Cast enough blades for your needs and a couple extras. Once the JB-Weld has set remove them from the mold and put them in water to soften the white glue to remove the tubing from the cast blades. The brass wire stays in the blades. Be careful to keep some of the casting-flash at the root of the blade intact. Shape the flash at the root with an emery board so that very little of it is left. Be sure that the shape of the flash is the same for all blades. This area is the "footprint" that will contact the propeller-master hub and needs to be as close to identical for each blade as possible for proper blade alignment and a nice neat looking job. Nip off the end of the wire at the root-end that attaches to the hub. Be sure and leave a little (1/32nd) to fit into the locater holes that will be drilled into the hubs. Too long will prevent the blade from bottoming into the hub and leave a space between the blade root and the hub. The other end of the wire that comes out of the blade tip, leave it long. It will be used as a blade alignment pin in the propeller master assembly fixture.
Propeller Masters Assembly Fixture
The propeller hub tubing inside size will determine what size of the tubing or rod will be used for the mandrel of the Propeller Blade Masters Assembly Fixture.
Use a 1/4th inch thick flat piece of plywood or plastic as a base and layout the blade patterns reference lines (two-sets if you are making counter rotating propellers). If you are making 3 bladed propellers, the reference lines drawn on the base will need to be 120 degrees apart, 90 degrees apart for 4 blader's, etc. A 30 - 60 - 90, or 45 - 45 - 90 degree drawing triangle is needed to mark the reference lines on the base. Take you time and do it as best you can. Once satisfied with the layout of the reference lines drill a small pilot hole at the center of the lines, followed by a drill the size of the mandrel tubing or rod. Keep the drill "square" to the base. A drill press is best used for this. Once drilled to size install the mandrel(s) into the base, making them square to it on all sides by checking with the 90-degree side of your triangle before using super glue to glue them in. Recheck with the triangle periodically as the glue cures, adjusting as needed.
The master hubs are made from telescoped tubing - 3 tubes, 2 are drilled with a hole for each blade, space around the hub evenly (every 90 degrees for four blades, 120 for 3, etc.). The last tube is inserted inside the other 2 tubes after drilling the holes in them (this tube keeps blades from getting glued to the mandrels during assembly.
File flats on the tubes to be drilled, measure, mark and drill. It is important to get the holes spaced evenly as the holes are where the locator pins on the cast blades will go during the prop master assembly. Discard bad hubs.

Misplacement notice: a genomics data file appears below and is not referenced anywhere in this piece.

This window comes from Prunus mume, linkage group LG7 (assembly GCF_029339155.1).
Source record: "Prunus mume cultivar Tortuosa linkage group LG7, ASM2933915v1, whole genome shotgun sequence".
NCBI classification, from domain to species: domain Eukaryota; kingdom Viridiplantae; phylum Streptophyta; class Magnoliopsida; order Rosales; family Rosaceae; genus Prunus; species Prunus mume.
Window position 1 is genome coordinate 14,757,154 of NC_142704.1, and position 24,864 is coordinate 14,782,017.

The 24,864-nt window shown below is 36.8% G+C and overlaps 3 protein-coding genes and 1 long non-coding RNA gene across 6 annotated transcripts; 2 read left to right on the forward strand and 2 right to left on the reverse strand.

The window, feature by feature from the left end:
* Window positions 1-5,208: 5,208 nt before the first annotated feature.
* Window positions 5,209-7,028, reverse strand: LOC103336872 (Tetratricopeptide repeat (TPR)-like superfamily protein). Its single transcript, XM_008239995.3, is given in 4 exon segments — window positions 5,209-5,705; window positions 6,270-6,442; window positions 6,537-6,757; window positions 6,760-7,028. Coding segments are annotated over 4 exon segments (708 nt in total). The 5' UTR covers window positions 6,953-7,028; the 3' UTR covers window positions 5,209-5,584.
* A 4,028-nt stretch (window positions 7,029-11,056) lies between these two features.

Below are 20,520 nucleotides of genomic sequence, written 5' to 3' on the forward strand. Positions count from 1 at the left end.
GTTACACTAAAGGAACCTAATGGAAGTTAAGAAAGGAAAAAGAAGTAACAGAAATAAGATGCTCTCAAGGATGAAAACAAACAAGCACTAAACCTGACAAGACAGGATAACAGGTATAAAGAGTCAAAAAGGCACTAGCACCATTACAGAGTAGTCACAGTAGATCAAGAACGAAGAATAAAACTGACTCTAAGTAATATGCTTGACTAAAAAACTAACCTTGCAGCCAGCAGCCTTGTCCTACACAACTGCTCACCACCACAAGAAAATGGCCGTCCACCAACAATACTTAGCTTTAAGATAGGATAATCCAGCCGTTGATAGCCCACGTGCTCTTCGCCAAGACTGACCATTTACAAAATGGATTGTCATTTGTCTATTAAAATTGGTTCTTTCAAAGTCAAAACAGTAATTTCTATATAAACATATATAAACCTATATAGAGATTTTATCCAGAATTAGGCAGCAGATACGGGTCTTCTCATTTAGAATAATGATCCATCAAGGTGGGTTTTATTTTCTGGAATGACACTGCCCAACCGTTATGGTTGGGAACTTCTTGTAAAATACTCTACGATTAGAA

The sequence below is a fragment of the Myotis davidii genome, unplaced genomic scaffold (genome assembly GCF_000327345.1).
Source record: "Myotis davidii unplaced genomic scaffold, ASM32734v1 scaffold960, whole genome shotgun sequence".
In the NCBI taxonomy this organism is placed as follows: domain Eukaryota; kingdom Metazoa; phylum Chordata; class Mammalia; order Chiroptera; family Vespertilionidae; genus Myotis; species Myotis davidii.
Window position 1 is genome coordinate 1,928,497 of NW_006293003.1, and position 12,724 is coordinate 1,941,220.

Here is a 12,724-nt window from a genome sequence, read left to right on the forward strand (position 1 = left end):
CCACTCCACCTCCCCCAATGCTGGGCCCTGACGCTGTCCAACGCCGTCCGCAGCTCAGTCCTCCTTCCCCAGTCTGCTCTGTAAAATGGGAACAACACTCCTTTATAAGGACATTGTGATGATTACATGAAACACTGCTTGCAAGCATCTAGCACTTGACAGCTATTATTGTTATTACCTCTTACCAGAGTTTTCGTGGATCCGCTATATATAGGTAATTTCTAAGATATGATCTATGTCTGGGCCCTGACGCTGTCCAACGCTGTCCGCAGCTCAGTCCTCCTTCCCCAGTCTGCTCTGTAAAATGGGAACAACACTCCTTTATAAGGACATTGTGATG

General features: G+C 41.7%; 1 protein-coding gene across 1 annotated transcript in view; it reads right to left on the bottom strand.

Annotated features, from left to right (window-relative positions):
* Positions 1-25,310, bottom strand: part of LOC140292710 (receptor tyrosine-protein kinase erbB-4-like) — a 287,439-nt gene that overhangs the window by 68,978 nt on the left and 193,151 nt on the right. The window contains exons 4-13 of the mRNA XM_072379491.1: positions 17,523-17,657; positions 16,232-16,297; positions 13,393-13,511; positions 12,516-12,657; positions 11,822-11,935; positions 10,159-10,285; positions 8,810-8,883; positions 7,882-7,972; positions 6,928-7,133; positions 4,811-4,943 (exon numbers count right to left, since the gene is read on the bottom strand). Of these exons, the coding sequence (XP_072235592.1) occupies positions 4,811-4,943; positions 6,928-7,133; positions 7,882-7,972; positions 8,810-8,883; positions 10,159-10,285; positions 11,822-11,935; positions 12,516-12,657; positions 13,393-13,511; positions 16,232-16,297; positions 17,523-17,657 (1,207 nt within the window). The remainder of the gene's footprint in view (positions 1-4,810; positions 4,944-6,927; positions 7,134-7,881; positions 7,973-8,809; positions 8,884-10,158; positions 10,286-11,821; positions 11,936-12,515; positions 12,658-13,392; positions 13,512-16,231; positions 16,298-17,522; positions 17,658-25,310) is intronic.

Install the first hub on mandrel and using a square, line up the locator holes in the hub with the reference lines on the fixture. Use masking tape to secure the top of the hub to the mandrel to keep it from turning. Test fit all the blades to their respective holes before gluing them. They should fit very well against the hub and be self-locating and aligning. Once you are satisfied locate and glue on the first blade, check for fit in 3 axis' and remove excess super glue with a Q-Tip. Allow it to set, checking its alignment until completely set. Mark it as the master blade. Make or find a block that will fit under the locator pin at the tip of the blade and mark one side of it with a vertical line. Use it to check alignment of the pin to the reference line on the base of the fixture. Adjust the hub rotation on the mandrel if needed. Locate and glue on the next blade (opposite blade if the prop is a 2, 4, or 6 blader). Check in all 3 axes and against the master blade for fit and location. Use the block to check alignment to the reference line while the glue sets. Locate and glue on the intermediate blades. Install second hub on second mandrel and repeat the steps as for the first propeller master.
Remove propellers from mandrels. If the hub gets stuck to the mandrel a little heat to the top of the hub can loosen it.
Clean up should be easy, a wipe with alcohol should do. Give the propeller masters a light sanding, and prime/fill/prime, paint as you did for the blade masters. Be sure and Let the paint DRY!
Again, this article is not about mold making. Just be sure and give your newly made and painted propeller masters a thin coat of Vaseline to protect the paint from the catalyst in the RTV mold rubber. Once the mold rubber has cured remove, clean and store the masters. Then cast up some propellers from JB-Weld or make Waxes for Lost Wax Casting. I usually make up a JB-Weld set to put on the model as a placeholder until the others are cast in bronze. The JB-Weld ones will work in case you cannot cast in bronze. Just give them a coat of bronze paint and steam away!
Happy model ship building!